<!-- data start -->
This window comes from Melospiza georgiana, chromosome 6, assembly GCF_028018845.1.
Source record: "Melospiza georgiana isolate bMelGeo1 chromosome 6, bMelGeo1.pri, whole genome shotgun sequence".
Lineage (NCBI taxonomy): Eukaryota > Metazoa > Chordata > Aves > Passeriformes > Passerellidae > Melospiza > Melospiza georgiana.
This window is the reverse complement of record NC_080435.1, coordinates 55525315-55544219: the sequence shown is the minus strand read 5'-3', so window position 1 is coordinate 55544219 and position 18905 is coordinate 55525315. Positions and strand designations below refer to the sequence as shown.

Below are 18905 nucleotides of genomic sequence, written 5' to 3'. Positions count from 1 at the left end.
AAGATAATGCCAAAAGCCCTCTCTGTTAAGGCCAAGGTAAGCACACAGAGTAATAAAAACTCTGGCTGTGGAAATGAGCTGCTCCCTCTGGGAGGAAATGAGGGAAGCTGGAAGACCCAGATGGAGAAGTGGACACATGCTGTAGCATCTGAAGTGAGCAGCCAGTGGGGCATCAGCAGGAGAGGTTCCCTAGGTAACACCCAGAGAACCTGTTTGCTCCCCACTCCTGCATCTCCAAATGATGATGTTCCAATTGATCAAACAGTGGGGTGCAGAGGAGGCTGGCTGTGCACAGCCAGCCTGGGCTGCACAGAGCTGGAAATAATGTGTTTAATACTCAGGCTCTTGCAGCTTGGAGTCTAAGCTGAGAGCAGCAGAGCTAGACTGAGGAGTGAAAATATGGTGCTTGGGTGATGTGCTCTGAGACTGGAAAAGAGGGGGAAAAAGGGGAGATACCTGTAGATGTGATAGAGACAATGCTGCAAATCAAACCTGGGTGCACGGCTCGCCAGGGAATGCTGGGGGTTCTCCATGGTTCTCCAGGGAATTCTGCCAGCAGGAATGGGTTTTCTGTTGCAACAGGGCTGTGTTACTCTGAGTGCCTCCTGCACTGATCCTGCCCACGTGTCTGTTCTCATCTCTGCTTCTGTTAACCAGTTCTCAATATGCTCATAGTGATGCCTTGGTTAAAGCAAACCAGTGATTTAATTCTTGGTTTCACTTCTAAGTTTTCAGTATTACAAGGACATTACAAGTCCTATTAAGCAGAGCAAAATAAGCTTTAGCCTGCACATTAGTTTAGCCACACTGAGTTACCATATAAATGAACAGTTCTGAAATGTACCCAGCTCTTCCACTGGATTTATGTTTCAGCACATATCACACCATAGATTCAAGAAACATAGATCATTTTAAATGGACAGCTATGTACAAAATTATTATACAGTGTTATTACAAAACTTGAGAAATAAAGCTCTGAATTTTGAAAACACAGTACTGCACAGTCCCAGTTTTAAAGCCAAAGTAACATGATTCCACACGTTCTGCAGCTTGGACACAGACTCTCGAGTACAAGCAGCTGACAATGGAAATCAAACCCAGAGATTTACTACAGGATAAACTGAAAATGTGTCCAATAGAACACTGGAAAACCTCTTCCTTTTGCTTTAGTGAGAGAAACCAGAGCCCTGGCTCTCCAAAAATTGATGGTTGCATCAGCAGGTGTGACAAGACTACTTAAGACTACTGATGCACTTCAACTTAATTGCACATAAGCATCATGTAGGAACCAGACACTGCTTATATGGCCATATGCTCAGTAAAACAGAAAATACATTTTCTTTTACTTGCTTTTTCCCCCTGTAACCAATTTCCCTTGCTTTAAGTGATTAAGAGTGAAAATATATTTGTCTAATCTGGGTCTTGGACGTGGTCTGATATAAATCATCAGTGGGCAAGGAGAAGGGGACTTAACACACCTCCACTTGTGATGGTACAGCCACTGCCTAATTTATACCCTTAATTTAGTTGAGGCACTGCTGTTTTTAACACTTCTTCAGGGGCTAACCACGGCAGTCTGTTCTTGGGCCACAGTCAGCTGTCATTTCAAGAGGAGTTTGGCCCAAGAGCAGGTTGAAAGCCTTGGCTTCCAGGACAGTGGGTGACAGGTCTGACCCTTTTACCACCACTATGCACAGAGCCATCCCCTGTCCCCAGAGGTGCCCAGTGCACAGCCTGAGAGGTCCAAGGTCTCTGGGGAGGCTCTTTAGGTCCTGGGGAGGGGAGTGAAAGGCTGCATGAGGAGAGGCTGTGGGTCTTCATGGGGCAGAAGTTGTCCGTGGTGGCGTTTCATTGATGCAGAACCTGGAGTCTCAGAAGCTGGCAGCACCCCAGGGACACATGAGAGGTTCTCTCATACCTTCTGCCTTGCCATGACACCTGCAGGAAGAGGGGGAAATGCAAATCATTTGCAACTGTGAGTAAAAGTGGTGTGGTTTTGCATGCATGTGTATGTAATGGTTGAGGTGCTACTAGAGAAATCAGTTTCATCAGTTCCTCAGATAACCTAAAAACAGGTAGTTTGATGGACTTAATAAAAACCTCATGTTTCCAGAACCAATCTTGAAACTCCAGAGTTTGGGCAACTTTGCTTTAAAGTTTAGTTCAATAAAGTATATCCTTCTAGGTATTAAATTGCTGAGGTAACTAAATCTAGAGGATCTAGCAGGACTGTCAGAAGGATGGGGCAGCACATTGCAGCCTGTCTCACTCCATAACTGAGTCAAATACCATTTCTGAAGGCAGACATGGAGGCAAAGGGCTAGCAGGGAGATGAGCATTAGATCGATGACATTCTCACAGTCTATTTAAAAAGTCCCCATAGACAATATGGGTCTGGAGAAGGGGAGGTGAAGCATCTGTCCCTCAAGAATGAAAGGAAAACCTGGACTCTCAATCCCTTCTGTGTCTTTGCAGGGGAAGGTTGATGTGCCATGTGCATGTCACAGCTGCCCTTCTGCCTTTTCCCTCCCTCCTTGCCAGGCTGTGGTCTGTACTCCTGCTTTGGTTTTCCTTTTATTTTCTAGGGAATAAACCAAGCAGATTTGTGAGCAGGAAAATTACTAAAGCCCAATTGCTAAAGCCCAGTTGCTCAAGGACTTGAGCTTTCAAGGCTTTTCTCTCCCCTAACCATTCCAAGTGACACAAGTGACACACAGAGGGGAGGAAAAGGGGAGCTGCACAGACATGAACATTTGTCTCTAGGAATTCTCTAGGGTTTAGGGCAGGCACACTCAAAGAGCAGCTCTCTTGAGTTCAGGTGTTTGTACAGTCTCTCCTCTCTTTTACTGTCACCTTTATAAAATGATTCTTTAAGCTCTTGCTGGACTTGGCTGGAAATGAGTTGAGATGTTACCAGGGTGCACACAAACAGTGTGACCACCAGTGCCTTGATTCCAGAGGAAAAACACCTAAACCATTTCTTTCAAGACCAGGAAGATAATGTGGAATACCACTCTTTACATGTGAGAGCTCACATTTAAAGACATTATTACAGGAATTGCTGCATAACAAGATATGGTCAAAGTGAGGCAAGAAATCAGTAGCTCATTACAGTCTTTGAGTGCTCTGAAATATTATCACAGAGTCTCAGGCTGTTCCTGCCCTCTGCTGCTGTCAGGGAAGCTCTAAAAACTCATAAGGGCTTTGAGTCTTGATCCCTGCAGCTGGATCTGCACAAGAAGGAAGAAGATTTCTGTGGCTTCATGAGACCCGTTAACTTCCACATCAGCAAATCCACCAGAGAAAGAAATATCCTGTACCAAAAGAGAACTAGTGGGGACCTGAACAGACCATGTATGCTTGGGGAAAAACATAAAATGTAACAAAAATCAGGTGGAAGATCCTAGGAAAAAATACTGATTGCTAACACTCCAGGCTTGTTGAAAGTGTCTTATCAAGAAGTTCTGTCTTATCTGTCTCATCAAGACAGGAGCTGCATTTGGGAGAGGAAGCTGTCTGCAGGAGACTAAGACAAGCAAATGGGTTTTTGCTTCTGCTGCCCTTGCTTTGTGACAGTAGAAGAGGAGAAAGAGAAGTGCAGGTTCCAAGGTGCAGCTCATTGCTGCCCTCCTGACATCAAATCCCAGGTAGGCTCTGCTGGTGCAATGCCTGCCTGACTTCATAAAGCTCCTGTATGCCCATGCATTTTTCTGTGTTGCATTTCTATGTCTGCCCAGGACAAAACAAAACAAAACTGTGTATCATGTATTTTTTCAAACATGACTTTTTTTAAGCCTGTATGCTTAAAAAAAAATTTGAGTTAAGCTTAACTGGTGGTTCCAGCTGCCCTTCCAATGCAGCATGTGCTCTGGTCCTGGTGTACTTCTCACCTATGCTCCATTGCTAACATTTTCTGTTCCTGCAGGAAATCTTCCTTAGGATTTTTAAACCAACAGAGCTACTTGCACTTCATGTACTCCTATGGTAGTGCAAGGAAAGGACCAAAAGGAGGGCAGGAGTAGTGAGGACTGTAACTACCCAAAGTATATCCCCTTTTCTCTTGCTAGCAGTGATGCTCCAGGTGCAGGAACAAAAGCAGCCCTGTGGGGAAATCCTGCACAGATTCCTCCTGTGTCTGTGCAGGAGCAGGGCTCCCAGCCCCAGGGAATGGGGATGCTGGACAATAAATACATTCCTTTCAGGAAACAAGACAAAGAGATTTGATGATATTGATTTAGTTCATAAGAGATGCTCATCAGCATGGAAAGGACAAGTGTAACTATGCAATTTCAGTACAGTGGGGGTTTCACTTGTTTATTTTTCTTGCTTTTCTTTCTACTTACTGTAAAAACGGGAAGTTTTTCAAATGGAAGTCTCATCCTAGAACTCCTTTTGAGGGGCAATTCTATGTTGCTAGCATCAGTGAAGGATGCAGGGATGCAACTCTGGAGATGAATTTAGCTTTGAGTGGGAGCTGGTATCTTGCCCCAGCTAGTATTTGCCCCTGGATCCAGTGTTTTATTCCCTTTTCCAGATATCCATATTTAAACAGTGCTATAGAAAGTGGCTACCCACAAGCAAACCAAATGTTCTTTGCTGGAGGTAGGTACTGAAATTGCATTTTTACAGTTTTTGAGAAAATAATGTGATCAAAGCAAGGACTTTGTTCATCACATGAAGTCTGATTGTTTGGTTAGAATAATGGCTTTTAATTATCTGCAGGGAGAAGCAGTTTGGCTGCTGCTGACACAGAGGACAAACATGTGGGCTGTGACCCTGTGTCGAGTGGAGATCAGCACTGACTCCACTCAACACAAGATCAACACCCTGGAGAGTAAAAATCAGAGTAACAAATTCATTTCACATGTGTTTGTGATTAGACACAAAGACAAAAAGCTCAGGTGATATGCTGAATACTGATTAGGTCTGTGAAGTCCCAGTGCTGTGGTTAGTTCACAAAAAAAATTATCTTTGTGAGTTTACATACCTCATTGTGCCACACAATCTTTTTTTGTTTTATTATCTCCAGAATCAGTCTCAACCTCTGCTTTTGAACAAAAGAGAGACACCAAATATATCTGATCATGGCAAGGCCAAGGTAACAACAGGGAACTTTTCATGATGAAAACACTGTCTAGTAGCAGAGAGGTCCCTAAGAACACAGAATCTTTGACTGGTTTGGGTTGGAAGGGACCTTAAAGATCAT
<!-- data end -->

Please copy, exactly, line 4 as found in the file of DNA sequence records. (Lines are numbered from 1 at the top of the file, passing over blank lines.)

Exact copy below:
This window is the reverse complement of record NC_080435.1, coordinates 55525315-55544219: the sequence shown is the minus strand read 5'-3', so window position 1 is coordinate 55544219 and position 18905 is coordinate 55525315. Positions and strand designations below refer to the sequence as shown.